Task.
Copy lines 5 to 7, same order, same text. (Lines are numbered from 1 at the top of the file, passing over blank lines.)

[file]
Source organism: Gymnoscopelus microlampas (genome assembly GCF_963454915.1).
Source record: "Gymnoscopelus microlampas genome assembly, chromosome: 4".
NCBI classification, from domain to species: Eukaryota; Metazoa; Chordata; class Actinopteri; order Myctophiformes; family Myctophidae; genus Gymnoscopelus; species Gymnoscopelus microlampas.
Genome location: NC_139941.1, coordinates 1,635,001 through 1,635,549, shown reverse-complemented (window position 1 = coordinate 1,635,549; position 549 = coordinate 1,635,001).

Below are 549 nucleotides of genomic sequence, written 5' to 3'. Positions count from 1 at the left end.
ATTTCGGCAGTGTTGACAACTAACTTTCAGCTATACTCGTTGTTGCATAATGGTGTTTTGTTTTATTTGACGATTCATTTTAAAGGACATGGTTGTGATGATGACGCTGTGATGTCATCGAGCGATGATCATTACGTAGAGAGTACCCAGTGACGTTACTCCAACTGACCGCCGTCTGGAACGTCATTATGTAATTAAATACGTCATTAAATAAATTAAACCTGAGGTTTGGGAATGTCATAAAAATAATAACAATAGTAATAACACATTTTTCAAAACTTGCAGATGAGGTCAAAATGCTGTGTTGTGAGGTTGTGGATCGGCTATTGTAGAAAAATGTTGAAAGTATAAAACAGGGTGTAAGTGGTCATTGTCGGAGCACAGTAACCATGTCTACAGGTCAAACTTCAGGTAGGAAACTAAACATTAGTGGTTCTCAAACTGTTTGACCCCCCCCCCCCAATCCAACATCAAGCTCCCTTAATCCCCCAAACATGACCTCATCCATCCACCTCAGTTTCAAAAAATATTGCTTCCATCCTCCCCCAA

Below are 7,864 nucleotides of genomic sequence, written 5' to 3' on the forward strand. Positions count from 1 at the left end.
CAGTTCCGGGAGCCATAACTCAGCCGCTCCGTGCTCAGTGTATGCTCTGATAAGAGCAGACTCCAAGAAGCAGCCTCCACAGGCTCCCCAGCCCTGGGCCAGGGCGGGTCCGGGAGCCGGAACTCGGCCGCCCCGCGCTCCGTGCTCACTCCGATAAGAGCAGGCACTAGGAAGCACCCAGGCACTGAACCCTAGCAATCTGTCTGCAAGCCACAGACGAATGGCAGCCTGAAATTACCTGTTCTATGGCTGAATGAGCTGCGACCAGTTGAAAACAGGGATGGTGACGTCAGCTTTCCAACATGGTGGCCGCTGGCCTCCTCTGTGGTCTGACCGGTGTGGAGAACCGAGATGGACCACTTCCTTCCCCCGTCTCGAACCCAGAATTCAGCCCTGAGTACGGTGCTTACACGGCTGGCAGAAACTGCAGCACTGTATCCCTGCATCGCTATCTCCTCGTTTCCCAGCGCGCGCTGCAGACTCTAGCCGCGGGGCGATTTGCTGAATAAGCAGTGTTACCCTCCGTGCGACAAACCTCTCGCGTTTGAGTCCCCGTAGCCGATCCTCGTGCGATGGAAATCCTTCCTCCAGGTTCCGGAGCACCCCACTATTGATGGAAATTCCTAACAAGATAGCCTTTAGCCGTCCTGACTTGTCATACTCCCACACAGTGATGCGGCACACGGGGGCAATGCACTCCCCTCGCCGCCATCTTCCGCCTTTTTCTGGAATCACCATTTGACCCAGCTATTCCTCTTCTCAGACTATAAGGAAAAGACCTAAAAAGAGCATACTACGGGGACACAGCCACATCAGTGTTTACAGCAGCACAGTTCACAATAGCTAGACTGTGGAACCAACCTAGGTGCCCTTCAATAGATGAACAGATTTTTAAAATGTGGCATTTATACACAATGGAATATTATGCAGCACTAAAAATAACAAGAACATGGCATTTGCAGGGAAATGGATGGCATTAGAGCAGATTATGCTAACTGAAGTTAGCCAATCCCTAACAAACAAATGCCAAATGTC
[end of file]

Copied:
Below are 549 nucleotides of genomic sequence, written 5' to 3'. Positions count from 1 at the left end.
ATTTCGGCAGTGTTGACAACTAACTTTCAGCTATACTCGTTGTTGCATAATGGTGTTTTGTTTTATTTGACGATTCATTTTAAAGGACATGGTTGTGATGATGACGCTGTGATGTCATCGAGCGATGATCATTACGTAGAGAGTACCCAGTGACGTTACTCCAACTGACCGCCGTCTGGAACGTCATTATGTAATTAAATACGTCATTAAATAAATTAAACCTGAGGTTTGGGAATGTCATAAAAATAATAACAATAGTAATAACACATTTTTCAAAACTTGCAGATGAGGTCAAAATGCTGTGTTGTGAGGTTGTGGATCGGCTATTGTAGAAAAATGTTGAAAGTATAAAACAGGGTGTAAGTGGTCATTGTCGGAGCACAGTAACCATGTCTACAGGTCAAACTTCAGGTAGGAAACTAAACATTAGTGGTTCTCAAACTGTTTGACCCCCCCCCCCCAATCCAACATCAAGCTCCCTTAATCCCCCAAACATGACCTCATCCATCCACCTCAGTTTCAAAAAATATTGCTTCCATCCTCCCCCAA

Below are 7,864 nucleotides of genomic sequence, written 5' to 3' on the forward strand. Positions count from 1 at the left end.